The content of these projections may possess a certain personal significance as Ouyang Chun’s self-inflicted suspense and metaphor. In his paintings, content is often gradually hidden away, transforming into something wholly ineffable, such that a paradox lives and breathes through the canvas. The extremely sketched, scrawly nature of the background provides us with incomplete information and leads us to suspect that these works were completed quickly and brashly. Behind the brush strokes there may indeed be doubts, depression: not only as indicated by the painterly language alone, but also brought to the canvas through the change that time itself will bring to a painting. Ouyang Chun has produced the "realistic image": the missing passcode. Time and space become incoherent; the fuzziness of the canvas, having lost its track, has broken to pieces; the mottled, dim colors dance…but behind it all there is yet another layer: an artist's first-hand experience of a spiritual adventure.
When he paints, Ouyang Chun goes beyond contemplating and revealing the world from a personal standpoint; furthermore, in dealing with colors, forms, and space, he never forgets to express the clash of human emotions. One can feel emotion emerging directly through the language of his paintings. The intensity of this language increases by degree until it seems the container of the painting itself will no longer be able to bear it. But then, at the crucial moment, the wellspring is kept under control, and has indeed been measuredly controlled all along. In his approach to the canvas, Ouyang Chun's work seems to incorporate a certain expanded range; he knows very well that the original intention of painting itself is intuited through the experience of painting through “childhood,” but he takes this and goes a step further, advancing to an even more distant and vital realm—one that possesses a symbolism that the perspective of childhood alone could never draw out. The rhythm moving atop the picture plane seems to purposely allow the solidification of a thought-provoking moment, a freeze-frame effect as the unspoken truth behind the canvas comes through. The painterly language wondrously enlarges and then shrinks as the linguistic subject is weakened and nears “defamiliarization,” allowing it to break through the image surface’s layers of heavy fog. Thus the contemporary nature of Ouyang Chun's paintings is built upon an intrinsically systematic dynamic of reduction and retreat. The melting away of a narrative subject; the lack of a central point of view; even the residual sense of unease that comes with the "departure" from and absence of an air of knowledge or historical sensibility following an intentional obscuration of theme; the deliberate crudeness, the heartsickness, the careless scrawls and scratches: this—all of this, together—is Ouyang Chun's painting world.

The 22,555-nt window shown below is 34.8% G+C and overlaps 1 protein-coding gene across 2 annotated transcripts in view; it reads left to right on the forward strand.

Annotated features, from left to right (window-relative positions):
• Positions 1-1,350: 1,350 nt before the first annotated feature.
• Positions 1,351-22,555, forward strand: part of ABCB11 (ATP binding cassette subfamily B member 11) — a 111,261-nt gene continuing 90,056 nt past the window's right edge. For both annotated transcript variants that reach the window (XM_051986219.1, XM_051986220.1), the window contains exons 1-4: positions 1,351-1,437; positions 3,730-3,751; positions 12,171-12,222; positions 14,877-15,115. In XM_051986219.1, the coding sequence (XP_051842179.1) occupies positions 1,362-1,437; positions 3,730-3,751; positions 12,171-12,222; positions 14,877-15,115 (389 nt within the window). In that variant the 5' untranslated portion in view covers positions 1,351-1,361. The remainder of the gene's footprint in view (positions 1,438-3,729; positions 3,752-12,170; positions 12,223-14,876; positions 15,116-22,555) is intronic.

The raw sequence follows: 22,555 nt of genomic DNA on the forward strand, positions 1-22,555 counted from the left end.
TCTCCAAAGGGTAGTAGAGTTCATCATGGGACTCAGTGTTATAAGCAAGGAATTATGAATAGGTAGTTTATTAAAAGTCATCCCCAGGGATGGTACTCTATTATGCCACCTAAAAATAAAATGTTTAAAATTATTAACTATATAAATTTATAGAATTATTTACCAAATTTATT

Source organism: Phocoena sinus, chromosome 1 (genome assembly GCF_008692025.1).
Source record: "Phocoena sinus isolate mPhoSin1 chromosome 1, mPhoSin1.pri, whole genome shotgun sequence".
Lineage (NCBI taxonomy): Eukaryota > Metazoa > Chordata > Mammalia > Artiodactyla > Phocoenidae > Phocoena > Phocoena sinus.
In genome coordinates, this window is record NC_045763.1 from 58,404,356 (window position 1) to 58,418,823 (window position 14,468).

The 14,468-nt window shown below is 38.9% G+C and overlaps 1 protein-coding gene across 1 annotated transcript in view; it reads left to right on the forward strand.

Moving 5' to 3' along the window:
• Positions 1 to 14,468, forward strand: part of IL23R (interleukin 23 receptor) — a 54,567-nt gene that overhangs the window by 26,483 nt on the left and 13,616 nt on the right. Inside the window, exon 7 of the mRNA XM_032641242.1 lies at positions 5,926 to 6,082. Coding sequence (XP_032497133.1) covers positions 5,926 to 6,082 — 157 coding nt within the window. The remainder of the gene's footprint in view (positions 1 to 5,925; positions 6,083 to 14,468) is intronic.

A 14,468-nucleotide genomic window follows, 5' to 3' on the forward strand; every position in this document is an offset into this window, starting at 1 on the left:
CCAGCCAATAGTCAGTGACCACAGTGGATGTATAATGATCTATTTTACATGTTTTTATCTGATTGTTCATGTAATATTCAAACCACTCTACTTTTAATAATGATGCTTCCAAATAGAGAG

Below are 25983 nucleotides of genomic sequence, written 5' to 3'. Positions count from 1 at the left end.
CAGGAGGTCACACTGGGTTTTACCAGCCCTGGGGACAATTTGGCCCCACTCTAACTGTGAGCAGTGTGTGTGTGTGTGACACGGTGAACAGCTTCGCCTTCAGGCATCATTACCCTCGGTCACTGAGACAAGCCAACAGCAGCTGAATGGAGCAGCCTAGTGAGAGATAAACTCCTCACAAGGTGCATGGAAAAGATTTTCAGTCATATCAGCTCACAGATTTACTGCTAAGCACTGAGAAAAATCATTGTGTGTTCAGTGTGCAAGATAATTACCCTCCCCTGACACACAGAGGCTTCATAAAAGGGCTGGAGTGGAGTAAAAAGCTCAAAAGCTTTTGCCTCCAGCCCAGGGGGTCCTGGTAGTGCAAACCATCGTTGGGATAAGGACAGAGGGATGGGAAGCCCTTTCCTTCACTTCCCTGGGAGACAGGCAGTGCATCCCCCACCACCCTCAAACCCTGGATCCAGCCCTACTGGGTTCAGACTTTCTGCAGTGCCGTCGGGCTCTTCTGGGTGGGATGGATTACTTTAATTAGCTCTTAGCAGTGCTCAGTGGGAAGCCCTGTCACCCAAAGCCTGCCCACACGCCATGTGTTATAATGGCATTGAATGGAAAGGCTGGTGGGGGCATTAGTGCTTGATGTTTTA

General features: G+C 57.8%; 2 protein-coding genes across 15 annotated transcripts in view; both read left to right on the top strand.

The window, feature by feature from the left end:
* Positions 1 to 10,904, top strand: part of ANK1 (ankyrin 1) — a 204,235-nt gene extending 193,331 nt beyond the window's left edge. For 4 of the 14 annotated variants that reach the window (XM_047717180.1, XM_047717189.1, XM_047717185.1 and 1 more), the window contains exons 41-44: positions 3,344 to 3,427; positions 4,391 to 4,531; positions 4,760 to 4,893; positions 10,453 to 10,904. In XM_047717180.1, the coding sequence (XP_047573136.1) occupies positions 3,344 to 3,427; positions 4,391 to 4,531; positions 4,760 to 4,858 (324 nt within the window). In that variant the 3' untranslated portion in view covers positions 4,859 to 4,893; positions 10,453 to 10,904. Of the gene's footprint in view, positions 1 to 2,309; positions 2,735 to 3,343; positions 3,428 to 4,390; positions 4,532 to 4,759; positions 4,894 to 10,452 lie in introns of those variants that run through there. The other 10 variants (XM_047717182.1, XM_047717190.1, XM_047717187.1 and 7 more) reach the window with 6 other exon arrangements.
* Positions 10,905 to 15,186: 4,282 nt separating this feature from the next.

It would appear as if Ouyang Chun is using the spirit’s images in an outwardly casual way, absorbing them freely and constructing out of them the "stories" behind his content. These stories involve subjects depicted through such vast and varied matter as still lifes, landscapes, parts of things, the spiritual world, and so on. As he himself has said, the sincerity of a child is the yearning of his curiosity, while calm and caution are the sources of later strength. The earnestness of a child bestows the artist with his secret tips for painting: invent and doctor that which might occur behind what is visible, doubt the so-called truth, purposely cut away the peripheral offshoots of the artistic lexicon, obscure and muddle the pristine accuracy of language, transform the “perfect” world into a reality of ruin, and then re-assemble it into a false world with a new face. In this moment, painting has once again become the bold re-weaving of language itself that it was meant to be.
Perhaps Ouyang Chun’s belief that painting is the birth of a new order following the loss of visual language is the (painterly) reality which naturally results from a necessary re-examination of the world, after the peak and subsequent retreat of form and content in modernism.